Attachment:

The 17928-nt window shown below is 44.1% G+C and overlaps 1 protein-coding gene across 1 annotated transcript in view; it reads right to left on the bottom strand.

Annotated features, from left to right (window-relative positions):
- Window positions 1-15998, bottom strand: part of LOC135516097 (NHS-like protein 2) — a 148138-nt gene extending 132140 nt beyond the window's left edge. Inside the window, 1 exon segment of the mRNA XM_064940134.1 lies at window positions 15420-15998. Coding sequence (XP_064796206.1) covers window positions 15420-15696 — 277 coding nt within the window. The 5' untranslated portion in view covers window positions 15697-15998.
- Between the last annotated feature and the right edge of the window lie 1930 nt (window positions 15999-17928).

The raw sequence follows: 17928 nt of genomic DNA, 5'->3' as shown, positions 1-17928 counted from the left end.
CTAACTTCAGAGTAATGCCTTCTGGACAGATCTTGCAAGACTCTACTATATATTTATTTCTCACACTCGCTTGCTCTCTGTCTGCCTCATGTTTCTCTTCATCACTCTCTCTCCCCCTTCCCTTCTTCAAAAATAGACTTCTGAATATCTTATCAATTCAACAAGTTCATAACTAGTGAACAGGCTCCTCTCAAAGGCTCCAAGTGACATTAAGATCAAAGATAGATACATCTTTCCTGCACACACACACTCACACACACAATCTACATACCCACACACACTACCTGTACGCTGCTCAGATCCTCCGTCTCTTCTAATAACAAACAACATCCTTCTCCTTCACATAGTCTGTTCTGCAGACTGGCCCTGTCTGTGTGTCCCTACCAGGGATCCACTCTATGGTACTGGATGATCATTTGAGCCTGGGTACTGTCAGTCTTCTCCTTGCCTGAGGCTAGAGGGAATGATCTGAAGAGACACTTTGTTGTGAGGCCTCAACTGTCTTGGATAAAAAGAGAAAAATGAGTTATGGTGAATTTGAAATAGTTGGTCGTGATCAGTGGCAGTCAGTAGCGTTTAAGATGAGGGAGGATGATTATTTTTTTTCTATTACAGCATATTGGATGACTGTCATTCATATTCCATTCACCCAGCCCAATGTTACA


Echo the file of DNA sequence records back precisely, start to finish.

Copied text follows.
The 17928-nt window shown below is 44.1% G+C and overlaps 1 protein-coding gene across 1 annotated transcript in view; it reads right to left on the bottom strand.

Annotated features, from left to right (window-relative positions):
- Window positions 1-15998, bottom strand: part of LOC135516097 (NHS-like protein 2) — a 148138-nt gene extending 132140 nt beyond the window's left edge. Inside the window, 1 exon segment of the mRNA XM_064940134.1 lies at window positions 15420-15998. Coding sequence (XP_064796206.1) covers window positions 15420-15696 — 277 coding nt within the window. The 5' untranslated portion in view covers window positions 15697-15998.
- Between the last annotated feature and the right edge of the window lie 1930 nt (window positions 15999-17928).

The raw sequence follows: 17928 nt of genomic DNA, 5'->3' as shown, positions 1-17928 counted from the left end.
CTAACTTCAGAGTAATGCCTTCTGGACAGATCTTGCAAGACTCTACTATATATTTATTTCTCACACTCGCTTGCTCTCTGTCTGCCTCATGTTTCTCTTCATCACTCTCTCTCCCCCTTCCCTTCTTCAAAAATAGACTTCTGAATATCTTATCAATTCAACAAGTTCATAACTAGTGAACAGGCTCCTCTCAAAGGCTCCAAGTGACATTAAGATCAAAGATAGATACATCTTTCCTGCACACACACACTCACACACACAATCTACATACCCACACACACTACCTGTACGCTGCTCAGATCCTCCGTCTCTTCTAATAACAAACAACATCCTTCTCCTTCACATAGTCTGTTCTGCAGACTGGCCCTGTCTGTGTGTCCCTACCAGGGATCCACTCTATGGTACTGGATGATCATTTGAGCCTGGGTACTGTCAGTCTTCTCCTTGCCTGAGGCTAGAGGGAATGATCTGAAGAGACACTTTGTTGTGAGGCCTCAACTGTCTTGGATAAAAAGAGAAAAATGAGTTATGGTGAATTTGAAATAGTTGGTCGTGATCAGTGGCAGTCAGTAGCGTTTAAGATGAGGGAGGATGATTATTTTTTTTCTATTACAGCATATTGGATGACTGTCATTCATATTCCATTCACCCAGCCCAATGTTACA